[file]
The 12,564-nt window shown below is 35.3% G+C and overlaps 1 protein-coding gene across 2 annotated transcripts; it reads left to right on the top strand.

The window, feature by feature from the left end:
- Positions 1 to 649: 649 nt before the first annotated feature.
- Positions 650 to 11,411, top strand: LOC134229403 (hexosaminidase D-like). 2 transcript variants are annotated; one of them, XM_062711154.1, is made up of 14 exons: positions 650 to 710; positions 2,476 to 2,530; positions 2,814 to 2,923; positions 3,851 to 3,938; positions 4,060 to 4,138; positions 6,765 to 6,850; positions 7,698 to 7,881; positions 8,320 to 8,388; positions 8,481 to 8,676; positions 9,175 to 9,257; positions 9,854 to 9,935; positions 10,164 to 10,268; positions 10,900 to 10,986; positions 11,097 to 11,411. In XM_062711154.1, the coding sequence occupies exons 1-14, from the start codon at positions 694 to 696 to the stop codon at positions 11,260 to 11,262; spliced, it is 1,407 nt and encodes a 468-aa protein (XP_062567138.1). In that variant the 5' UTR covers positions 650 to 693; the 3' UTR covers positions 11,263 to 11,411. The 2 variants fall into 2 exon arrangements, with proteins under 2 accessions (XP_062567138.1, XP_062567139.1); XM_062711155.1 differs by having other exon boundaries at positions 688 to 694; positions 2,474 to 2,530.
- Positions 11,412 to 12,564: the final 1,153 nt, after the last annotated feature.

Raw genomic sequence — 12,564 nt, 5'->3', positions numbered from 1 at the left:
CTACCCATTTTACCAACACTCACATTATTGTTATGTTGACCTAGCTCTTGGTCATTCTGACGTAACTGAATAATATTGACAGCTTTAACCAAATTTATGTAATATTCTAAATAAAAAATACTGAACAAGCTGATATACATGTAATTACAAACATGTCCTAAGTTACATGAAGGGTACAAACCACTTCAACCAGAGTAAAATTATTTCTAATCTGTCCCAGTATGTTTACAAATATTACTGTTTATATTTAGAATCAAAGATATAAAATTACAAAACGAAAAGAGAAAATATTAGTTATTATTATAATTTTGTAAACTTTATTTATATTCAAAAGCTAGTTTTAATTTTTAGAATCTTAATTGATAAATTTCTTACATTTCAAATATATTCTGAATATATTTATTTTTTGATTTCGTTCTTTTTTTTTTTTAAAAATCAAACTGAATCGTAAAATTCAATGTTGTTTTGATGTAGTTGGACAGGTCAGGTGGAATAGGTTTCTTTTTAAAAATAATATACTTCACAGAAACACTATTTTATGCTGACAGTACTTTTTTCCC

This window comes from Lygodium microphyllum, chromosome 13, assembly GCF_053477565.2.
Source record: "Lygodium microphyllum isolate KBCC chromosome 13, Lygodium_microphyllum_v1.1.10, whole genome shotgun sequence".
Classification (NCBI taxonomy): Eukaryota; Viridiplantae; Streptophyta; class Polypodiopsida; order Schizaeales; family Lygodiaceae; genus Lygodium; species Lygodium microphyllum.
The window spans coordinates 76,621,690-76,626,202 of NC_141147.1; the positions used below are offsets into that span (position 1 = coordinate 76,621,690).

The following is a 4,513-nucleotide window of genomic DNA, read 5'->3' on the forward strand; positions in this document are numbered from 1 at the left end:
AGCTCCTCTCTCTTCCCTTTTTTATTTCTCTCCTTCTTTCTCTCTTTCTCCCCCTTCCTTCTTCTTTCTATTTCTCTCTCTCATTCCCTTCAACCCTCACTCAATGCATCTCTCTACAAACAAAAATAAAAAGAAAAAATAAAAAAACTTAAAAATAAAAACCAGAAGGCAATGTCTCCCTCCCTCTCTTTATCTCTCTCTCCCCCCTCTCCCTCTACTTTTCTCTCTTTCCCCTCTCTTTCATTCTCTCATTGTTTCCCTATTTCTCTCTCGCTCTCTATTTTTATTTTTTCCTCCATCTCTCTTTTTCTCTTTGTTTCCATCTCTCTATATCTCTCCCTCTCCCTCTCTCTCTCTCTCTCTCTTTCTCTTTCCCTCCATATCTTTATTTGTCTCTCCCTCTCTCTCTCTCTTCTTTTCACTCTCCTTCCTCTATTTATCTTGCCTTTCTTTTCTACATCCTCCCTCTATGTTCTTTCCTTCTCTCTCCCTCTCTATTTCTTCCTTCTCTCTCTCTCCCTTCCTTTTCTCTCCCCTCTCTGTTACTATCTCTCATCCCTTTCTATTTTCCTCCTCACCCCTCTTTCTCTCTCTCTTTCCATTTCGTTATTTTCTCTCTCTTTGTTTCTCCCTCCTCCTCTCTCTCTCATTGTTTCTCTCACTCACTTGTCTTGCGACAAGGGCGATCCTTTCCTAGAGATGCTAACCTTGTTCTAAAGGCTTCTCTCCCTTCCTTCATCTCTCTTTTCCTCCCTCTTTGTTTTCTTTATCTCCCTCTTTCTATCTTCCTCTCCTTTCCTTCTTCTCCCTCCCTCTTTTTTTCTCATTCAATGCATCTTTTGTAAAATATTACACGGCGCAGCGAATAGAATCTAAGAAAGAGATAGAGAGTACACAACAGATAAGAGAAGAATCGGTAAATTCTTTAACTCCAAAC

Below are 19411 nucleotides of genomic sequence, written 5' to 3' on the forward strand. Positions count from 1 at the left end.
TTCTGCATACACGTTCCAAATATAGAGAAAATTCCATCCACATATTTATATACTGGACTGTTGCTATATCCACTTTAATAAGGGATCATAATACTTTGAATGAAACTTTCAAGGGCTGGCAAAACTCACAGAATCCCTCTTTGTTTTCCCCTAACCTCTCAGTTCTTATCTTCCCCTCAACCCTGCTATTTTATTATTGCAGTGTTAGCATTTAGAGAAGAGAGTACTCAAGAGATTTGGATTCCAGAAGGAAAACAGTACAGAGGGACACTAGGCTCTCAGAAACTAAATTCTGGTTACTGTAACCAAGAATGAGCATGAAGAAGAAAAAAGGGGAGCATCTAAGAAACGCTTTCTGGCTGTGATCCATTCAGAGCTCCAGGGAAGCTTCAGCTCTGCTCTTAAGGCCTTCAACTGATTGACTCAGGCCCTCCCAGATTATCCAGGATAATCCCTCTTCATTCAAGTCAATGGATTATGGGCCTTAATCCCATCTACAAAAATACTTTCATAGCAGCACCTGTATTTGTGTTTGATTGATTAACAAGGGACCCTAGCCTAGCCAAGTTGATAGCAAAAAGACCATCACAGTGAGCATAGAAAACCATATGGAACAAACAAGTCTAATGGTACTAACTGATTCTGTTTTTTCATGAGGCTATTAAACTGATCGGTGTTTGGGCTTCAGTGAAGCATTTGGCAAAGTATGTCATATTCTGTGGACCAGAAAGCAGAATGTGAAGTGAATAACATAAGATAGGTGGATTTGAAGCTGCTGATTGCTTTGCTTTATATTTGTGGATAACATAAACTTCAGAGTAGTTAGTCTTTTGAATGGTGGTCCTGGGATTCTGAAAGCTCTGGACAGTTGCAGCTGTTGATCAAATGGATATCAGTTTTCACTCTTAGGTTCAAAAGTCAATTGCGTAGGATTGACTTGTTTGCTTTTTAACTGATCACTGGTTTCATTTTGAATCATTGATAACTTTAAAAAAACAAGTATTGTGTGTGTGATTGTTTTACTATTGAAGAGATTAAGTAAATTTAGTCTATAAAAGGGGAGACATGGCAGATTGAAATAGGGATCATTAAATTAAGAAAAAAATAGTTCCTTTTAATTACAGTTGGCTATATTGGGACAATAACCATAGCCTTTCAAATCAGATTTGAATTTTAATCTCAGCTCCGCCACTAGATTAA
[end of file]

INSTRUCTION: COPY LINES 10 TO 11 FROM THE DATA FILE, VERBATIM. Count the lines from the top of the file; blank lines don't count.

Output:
Classification (NCBI taxonomy): Eukaryota; Viridiplantae; Streptophyta; class Polypodiopsida; order Schizaeales; family Lygodiaceae; genus Lygodium; species Lygodium microphyllum.
The window spans coordinates 76,621,690-76,626,202 of NC_141147.1; the positions used below are offsets into that span (position 1 = coordinate 76,621,690).